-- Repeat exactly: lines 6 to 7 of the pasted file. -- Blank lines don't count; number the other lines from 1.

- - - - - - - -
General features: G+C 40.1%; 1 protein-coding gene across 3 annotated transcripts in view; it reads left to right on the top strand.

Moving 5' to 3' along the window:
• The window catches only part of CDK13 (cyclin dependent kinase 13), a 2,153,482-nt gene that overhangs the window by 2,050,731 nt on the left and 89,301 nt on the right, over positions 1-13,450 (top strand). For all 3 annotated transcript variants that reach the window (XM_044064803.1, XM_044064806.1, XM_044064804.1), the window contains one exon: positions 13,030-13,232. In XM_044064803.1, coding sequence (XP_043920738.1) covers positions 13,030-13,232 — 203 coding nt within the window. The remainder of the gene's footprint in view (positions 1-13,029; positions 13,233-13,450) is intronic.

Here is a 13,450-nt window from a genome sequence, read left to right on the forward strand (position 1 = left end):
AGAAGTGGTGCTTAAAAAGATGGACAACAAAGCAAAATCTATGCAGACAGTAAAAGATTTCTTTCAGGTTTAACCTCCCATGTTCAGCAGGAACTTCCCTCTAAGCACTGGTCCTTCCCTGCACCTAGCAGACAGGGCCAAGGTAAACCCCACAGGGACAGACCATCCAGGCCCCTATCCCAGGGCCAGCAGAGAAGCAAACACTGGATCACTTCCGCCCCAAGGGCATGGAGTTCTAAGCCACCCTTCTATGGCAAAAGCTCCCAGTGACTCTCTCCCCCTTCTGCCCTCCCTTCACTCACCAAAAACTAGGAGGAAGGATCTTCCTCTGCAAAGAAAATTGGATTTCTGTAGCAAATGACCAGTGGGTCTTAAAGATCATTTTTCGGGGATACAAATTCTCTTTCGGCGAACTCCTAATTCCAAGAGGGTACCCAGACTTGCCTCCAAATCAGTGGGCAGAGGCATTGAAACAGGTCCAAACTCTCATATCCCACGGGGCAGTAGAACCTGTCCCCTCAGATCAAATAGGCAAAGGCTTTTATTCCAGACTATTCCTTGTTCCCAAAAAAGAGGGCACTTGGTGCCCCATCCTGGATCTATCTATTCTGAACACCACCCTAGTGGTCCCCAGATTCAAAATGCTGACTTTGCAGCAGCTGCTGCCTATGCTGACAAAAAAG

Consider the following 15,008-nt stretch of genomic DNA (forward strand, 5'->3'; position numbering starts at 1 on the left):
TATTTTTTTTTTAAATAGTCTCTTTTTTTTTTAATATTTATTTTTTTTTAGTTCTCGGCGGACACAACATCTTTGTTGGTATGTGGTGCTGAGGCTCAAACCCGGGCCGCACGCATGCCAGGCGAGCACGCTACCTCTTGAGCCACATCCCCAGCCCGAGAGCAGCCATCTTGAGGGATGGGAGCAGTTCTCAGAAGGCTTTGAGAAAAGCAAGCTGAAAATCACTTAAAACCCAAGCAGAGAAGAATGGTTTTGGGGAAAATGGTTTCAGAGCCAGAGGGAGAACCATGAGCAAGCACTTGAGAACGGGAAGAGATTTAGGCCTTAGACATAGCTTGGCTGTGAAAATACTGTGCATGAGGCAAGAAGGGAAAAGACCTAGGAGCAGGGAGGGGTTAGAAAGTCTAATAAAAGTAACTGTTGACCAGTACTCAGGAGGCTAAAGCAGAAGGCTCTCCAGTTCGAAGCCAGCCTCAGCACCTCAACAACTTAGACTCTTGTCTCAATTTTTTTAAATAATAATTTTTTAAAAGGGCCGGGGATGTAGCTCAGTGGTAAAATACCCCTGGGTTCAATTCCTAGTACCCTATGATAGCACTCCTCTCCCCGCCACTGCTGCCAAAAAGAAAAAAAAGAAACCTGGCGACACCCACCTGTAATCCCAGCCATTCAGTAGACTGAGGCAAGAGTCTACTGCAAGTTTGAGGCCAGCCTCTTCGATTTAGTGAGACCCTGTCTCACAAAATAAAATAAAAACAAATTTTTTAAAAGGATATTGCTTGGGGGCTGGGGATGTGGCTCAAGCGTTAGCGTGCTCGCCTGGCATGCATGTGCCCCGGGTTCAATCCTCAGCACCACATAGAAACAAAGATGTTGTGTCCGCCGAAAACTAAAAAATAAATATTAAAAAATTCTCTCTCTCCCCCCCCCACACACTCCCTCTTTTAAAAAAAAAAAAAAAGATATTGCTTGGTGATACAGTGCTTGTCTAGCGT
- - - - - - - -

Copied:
Consider the following 15,008-nt stretch of genomic DNA (forward strand, 5'->3'; position numbering starts at 1 on the left):
TATTTTTTTTTTAAATAGTCTCTTTTTTTTTTAATATTTATTTTTTTTTAGTTCTCGGCGGACACAACATCTTTGTTGGTATGTGGTGCTGAGGCTCAAACCCGGGCCGCACGCATGCCAGGCGAGCACGCTACCTCTTGAGCCACATCCCCAGCCCGAGAGCAGCCATCTTGAGGGATGGGAGCAGTTCTCAGAAGGCTTTGAGAAAAGCAAGCTGAAAATCACTTAAAACCCAAGCAGAGAAGAATGGTTTTGGGGAAAATGGTTTCAGAGCCAGAGGGAGAACCATGAGCAAGCACTTGAGAACGGGAAGAGATTTAGGCCTTAGACATAGCTTGGCTGTGAAAATACTGTGCATGAGGCAAGAAGGGAAAAGACCTAGGAGCAGGGAGGGGTTAGAAAGTCTAATAAAAGTAACTGTTGACCAGTACTCAGGAGGCTAAAGCAGAAGGCTCTCCAGTTCGAAGCCAGCCTCAGCACCTCAACAACTTAGACTCTTGTCTCAATTTTTTTAAATAATAATTTTTTAAAAGGGCCGGGGATGTAGCTCAGTGGTAAAATACCCCTGGGTTCAATTCCTAGTACCCTATGATAGCACTCCTCTCCCCGCCACTGCTGCCAAAAAGAAAAAAAAGAAACCTGGCGACACCCACCTGTAATCCCAGCCATTCAGTAGACTGAGGCAAGAGTCTACTGCAAGTTTGAGGCCAGCCTCTTCGATTTAGTGAGACCCTGTCTCACAAAATAAAATAAAAACAAATTTTTTAAAAGGATATTGCTTGGGGGCTGGGGATGTGGCTCAAGCGTTAGCGTGCTCGCCTGGCATGCATGTGCCCCGGGTTCAATCCTCAGCACCACATAGAAACAAAGATGTTGTGTCCGCCGAAAACTAAAAAATAAATATTAAAAAATTCTCTCTCTCCCCCCCCCACACACTCCCTCTTTTAAAAAAAAAAAAAAAGATATTGCTTGGTGATACAGTGCTTGTCTAGCGT